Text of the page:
Part of the reason for that is that we visited on a Sunday and that probably helps to explain why the place was so packed. It was almost claustrophobic at times with the crowds enjoying the warm afternoon. It’s possible that a few of the people we saw could even have been locals, as the island is still home to a small population of around 40 people. You can even choose to stay the night at one of the hotels here. We toyed with the idea for some time, but attractive as it sounds, one look at this place and you can immediately see what a nightmare getting your luggage in and out through cobbled streets and up and down hills would be.

Explore the beauty and mystery of a medieval monastery |PassPorter.com
France - Mont St. Michel

Mont St. Michel looms up, as if from nowhere, in front of you.

Fortunately, we were able to escape the Grand Rue through an alleyway to one side. We were to learn quickly that there are plenty of these little alleyways, heading all over the island. They’re like rabbit warrens, but just as soon as you think you’re starting to get lost, suddenly they bring you out somewhere familiar.

We were in luck and our path took us straight to the Eglise St. Pierre, the parish church of the island, which offered some stunning views up to the abbey above. It was odd to stand in the peaceful churchyard, just literally a few steps above the bustling Grande Rue below.

We headed up further, although on a hot day, that was a tall order in itself. It was fascinating to see how high the walls of the abbey are, although sadly by the time we got to the entrance of it, we were both too shattered to climb anymore. As we looked inside, we could see another long set of steps awaiting us and that was too much for us right then. Around the corner, we got a sneak peek into the grounds of the abbey and it certainly looked like a beautiful place.

We continued our tour around the island, following the line of the impressive fortifications, getting some wonderful views out on the beaches below. This is a truly isolated spot, but also magnificent in its isolation as well. Although we were literally almost cut off from the mainland, I couldn’t help but feel strangely at peace here. I guess that’s how those who lived here all those years ago, and those who still live here to this day, feel about this place.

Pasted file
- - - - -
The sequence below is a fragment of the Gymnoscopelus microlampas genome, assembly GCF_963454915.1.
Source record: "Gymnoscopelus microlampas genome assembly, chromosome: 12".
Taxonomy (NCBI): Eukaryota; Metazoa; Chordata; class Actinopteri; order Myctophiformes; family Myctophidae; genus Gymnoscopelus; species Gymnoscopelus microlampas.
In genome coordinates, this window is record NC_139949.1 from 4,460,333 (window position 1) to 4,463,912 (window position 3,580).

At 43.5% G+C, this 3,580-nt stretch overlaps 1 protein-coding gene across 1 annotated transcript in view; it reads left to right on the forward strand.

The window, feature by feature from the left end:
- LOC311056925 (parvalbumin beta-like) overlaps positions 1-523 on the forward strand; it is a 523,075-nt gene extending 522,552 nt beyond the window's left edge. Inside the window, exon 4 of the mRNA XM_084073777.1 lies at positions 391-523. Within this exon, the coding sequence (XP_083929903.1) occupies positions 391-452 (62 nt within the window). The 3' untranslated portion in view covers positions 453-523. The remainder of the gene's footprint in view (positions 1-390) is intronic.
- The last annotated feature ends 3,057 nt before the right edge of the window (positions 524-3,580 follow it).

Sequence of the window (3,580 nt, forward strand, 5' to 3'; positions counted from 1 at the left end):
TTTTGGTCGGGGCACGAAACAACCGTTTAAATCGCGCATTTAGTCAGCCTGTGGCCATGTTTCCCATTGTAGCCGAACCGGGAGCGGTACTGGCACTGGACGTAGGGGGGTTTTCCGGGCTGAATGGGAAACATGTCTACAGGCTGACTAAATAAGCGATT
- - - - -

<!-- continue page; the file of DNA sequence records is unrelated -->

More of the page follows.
Mont St. Michel is certainly a unique place to visit. There’s no admission charge, although parking will set you back five Euros, and you do have to pay eight Euros if you want to visit the abbey. It’s a wonderful day out and I’m really glad we headed off the beaten track to see it, as it was out of our way, but I think if we went back, maybe next time we’d pick a weekday, so that we could hopefully enjoy it when it’s a bit quieter, as the crowds did detract from the feel of the island.

About the Author: Cheryl is the author of the e-book, PassPorter's Walt Disney World for British Holidaymakers, and is the co-author of PassPorter's Disney Vacation Club Guide: For Members and Members-To-Be. Cheryl and husband Mark live in England and love to travel, particularly to Disney, and they have travelled around the world, taking in a number of Disney cruises, Walt Disney World, Disneyland, Aulani in Hawai'i, Disneyland Paris, Tokyo Disney and Hong Kong Disneyland on the way. Click here to view more of Cheryl's articles!

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Updated 08-10-2010 - Article #507